Rattlesnake Hills AVA produces an excellent red

in Wine by

How often do you think of rattlesnakes and wines in the same context? Probably not too often, if ever.

But, this week we get to do exactly that. Not to worry, though. We may talk about them in the same lesson; we’ll only be tasting one of them.

Rattlesnake Hills AVA was established in 2006, although the first vines were planted there in 1968. It is in the Yakima Valley in the state of Washington. Officially, that makes it a sub-AVA, located in the northern part of Yakima.

The Yakima Ridge is on the north side of Rattlesnake Hills. The peaks of this ridge are 4,000 feet high so they can more than adequately protect the low-lying Rattlesnake Hills AVA and its vineyards.

Blasts of freezing Arctic air are not good for grapes or grapevines. During really cold seasons, Rattlesnake Hills stands out because of this protection. It means their harvests are safer and larger than some of the areas around them, like Walla Walla and Red Mountain.

We’ve crossed paths with both AVAs before. The soils in our AVA are predominantly loam with assorted layers of others underneath. Good air flow and good drainage both do their part for better grape growing, as well.

Our winery, Hyatt, is located in the center of the small Rattlesnake Hills AVA. Because of its very select micro-climate – an arid continental climate with an average of 6 to 12 inches of rain per year – they have better heat units than the rest of Yakima Valley. Vineyards in Rattlesnake Hills are planted at 700 to 1,200 feet. There are 20 wineries in the AVA currently, and they all show promise because of the excellent grapes with balance and developed flavors that grow there. There are over 40 varieties grown in Rattlesnake Hills.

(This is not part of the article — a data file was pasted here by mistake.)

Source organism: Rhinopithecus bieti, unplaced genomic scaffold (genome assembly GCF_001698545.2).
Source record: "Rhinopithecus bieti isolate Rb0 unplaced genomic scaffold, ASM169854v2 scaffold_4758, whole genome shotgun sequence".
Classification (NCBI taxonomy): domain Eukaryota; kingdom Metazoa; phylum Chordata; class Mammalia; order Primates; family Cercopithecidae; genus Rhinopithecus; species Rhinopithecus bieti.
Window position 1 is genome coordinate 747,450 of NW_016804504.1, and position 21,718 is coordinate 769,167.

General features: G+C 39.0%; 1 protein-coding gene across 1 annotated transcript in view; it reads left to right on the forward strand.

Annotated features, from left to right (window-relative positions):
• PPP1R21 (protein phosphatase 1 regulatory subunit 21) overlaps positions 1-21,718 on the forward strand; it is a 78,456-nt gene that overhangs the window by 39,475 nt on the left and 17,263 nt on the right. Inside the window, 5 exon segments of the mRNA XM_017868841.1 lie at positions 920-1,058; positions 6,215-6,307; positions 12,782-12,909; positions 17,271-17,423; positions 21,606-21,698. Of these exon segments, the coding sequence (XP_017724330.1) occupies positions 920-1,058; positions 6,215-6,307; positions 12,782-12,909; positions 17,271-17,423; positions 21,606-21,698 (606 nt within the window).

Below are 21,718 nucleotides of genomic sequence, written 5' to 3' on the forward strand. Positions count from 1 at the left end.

Hyatt Vineyards was established in 1983 by Leland and Lynda Hyatt. Their first vintage of wine produced was in 1987. They started as a small, estate winery and now they own 180 acres. These are spread over four sites, all within 3 miles of their original estate. The four are Cherry Hill, Three Rocks, Roza Ridge and the Estate Vineyard in Rattlesnake Hills. Each of these has a distinct soil, elevation and exposure.

The Hyatts were part of the reason Rattlesnake Hills became an AVA. Today, besides their Hyatt label, they also produce wines for their Roza Ridge brand. They grow and make wines from merlot, cabernet sauvignon, syrah, chardonnay, riesling, black muscat, petit verdot, malbec and zinfandel.

Our wine this week is the Hyatt Roadside Market Red, 2012. This vintage was very good in Rattlesnake Hills. There were good temperatures for the whole growing season. The fall was long, with cool nights and there was no danger of any frost during the harvest.

This wine is a blend of mostly two Bordeaux varieties, with interesting flavor and texture tweaks from several others. It is 48 percent cabernet sauvignon, 25 percent merlot, 22 percent syrah, 3 percent tempranillo and 2 percent petit sirah. Thirty percent of the wine was aged in new oak barrels.

It has raspberry and plum flavors in a dark black-red colored wine. There is vanilla smoke on the nose, red cherry, plum and blueberry notes. The dark fruit flavors are balanced with moderately soft tannins, good acidity and a luxurious mouth-feel. At Hyatt it is known as the “crowd pleaser!” and as a food pleaser.

Roadside Red goes well with meats, pasta dishes, cheeses, even baked and broiled seafoods.

Maybe we shouldn’t think of rattlesnakes with this wine, despite where it comes from. Instead, it’s just a really good wine at a really good price. For $10.99, it may be the new crowd pleaser ever.